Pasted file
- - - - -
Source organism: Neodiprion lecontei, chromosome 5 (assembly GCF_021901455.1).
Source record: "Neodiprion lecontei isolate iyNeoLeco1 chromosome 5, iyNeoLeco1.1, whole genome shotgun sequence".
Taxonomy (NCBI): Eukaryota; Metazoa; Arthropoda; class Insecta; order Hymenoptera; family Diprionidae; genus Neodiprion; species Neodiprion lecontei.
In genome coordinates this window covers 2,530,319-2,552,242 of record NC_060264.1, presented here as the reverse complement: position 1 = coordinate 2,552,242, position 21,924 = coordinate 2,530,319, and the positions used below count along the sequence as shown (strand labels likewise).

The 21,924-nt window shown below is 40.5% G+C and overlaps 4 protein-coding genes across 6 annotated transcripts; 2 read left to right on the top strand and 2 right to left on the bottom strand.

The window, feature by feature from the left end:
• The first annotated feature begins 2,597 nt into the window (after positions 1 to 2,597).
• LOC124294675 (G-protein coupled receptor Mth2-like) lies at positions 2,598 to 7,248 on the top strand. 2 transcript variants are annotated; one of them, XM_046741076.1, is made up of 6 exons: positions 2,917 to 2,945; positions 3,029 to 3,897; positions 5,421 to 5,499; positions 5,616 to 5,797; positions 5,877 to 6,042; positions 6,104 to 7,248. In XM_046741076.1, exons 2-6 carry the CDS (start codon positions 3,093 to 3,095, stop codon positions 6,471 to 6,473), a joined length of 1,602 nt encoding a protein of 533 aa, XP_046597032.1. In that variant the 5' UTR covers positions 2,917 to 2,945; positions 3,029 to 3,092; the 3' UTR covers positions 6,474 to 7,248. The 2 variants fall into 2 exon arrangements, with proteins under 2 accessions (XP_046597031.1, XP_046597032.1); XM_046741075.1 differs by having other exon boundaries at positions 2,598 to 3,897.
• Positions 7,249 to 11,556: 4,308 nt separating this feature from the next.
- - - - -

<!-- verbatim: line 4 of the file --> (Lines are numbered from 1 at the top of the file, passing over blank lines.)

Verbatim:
In genome coordinates this window covers 2,530,319-2,552,242 of record NC_060264.1, presented here as the reverse complement: position 1 = coordinate 2,552,242, position 21,924 = coordinate 2,530,319, and the positions used below count along the sequence as shown (strand labels likewise).